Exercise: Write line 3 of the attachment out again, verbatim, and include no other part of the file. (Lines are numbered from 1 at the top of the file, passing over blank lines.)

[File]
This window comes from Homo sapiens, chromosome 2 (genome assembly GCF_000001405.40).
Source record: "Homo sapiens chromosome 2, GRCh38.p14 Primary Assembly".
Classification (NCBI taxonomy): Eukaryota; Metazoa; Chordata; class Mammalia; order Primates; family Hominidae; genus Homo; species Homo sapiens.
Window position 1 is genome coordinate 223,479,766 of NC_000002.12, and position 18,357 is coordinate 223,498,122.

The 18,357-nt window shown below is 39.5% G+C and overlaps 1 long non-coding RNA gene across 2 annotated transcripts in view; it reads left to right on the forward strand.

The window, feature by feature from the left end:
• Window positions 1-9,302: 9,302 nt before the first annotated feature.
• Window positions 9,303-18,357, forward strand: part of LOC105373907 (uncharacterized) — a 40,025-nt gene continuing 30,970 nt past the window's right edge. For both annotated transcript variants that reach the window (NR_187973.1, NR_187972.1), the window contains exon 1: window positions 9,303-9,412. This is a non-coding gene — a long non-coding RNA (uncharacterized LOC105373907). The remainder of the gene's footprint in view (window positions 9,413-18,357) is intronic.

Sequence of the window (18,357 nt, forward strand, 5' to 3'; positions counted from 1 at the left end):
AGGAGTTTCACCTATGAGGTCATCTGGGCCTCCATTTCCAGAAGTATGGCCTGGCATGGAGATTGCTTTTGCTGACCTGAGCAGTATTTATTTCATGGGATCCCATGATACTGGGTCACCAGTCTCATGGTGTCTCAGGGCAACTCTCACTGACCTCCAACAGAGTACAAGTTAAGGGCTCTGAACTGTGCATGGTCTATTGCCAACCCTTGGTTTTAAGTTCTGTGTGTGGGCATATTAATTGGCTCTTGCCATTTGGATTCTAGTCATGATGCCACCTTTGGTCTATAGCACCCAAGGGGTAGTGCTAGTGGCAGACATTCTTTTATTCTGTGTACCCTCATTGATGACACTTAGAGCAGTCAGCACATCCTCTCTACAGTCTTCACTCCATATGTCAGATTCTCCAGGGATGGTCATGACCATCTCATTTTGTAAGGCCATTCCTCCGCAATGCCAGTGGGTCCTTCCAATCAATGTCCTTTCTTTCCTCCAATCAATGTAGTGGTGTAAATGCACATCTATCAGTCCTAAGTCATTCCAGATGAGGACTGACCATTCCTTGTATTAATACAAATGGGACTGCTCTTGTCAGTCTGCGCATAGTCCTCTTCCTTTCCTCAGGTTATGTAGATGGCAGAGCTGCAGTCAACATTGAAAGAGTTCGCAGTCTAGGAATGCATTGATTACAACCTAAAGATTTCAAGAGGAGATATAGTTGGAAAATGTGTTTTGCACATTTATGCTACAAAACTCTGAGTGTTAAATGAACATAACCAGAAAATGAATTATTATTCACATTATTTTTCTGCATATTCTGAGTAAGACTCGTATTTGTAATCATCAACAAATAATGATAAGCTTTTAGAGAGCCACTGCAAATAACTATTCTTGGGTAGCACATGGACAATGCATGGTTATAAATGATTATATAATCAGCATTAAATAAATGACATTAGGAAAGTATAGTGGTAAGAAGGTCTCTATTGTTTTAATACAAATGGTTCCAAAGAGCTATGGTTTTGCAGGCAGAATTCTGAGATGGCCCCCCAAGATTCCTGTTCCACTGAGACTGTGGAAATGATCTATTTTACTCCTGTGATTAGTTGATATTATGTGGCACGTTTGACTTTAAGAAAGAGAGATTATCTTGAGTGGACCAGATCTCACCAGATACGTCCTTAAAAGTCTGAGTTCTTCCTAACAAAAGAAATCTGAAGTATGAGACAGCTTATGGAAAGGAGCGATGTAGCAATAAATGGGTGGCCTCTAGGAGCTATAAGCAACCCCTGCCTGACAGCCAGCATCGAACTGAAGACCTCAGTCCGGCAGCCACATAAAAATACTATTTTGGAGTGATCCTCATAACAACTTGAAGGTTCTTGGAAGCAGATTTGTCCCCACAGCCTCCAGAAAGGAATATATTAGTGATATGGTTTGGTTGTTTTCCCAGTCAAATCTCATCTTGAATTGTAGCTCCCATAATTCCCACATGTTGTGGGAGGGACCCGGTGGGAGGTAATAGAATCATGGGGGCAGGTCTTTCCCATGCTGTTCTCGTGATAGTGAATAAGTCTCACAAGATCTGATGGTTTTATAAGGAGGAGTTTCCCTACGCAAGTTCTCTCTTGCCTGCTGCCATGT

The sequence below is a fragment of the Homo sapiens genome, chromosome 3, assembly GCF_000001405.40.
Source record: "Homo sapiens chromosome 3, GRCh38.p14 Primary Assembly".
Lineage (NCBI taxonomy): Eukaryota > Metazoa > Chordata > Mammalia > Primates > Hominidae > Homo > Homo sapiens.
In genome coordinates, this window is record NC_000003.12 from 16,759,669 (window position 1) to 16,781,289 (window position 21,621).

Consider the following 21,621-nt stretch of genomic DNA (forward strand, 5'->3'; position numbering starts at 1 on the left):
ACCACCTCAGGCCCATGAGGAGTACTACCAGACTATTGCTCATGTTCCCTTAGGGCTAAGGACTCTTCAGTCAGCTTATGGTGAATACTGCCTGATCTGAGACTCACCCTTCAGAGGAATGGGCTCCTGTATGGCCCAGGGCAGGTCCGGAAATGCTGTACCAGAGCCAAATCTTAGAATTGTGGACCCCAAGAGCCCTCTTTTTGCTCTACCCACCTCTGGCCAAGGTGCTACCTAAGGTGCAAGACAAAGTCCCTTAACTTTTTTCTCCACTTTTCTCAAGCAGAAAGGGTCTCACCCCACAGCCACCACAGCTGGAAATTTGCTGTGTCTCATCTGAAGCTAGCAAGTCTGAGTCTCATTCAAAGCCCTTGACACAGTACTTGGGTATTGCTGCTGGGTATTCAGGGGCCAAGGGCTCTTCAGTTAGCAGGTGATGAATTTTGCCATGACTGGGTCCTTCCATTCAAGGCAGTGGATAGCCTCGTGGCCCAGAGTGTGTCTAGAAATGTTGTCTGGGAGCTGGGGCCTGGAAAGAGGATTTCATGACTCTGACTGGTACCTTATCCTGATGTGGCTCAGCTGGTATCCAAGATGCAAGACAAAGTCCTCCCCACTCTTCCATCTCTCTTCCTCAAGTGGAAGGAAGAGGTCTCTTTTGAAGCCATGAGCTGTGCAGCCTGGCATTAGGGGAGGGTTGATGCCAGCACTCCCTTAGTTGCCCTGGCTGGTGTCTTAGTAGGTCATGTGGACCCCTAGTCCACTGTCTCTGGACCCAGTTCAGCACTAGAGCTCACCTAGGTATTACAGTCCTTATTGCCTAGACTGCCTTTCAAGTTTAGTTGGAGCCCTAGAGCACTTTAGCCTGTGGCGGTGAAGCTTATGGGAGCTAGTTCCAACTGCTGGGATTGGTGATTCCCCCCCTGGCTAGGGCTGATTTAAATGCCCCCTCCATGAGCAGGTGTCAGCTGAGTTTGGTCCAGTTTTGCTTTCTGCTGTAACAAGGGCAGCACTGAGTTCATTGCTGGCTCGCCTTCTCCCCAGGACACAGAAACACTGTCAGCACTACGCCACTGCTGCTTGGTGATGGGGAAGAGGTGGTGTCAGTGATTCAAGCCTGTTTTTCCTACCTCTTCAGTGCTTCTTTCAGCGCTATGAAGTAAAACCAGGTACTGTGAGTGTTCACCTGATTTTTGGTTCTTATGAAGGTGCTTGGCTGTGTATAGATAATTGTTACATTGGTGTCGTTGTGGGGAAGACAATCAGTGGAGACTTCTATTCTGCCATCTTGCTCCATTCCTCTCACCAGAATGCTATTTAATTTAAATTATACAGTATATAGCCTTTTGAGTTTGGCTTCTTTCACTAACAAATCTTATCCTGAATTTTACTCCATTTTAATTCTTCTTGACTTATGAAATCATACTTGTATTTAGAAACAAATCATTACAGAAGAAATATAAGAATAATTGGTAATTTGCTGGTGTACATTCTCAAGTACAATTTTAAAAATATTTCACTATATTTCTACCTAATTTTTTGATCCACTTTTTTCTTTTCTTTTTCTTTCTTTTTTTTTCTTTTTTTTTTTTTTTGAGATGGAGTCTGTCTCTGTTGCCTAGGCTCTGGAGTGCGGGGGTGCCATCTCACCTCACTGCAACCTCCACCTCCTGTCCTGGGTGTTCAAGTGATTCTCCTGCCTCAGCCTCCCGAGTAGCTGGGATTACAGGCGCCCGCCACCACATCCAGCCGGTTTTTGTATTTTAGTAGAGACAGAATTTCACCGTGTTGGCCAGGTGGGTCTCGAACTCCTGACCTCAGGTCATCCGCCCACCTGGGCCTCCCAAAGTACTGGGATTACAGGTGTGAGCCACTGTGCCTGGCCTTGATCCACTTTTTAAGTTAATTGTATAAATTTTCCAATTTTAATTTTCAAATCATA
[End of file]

Classification (NCBI taxonomy): Eukaryota; Metazoa; Chordata; class Mammalia; order Primates; family Hominidae; genus Homo; species Homo sapiens.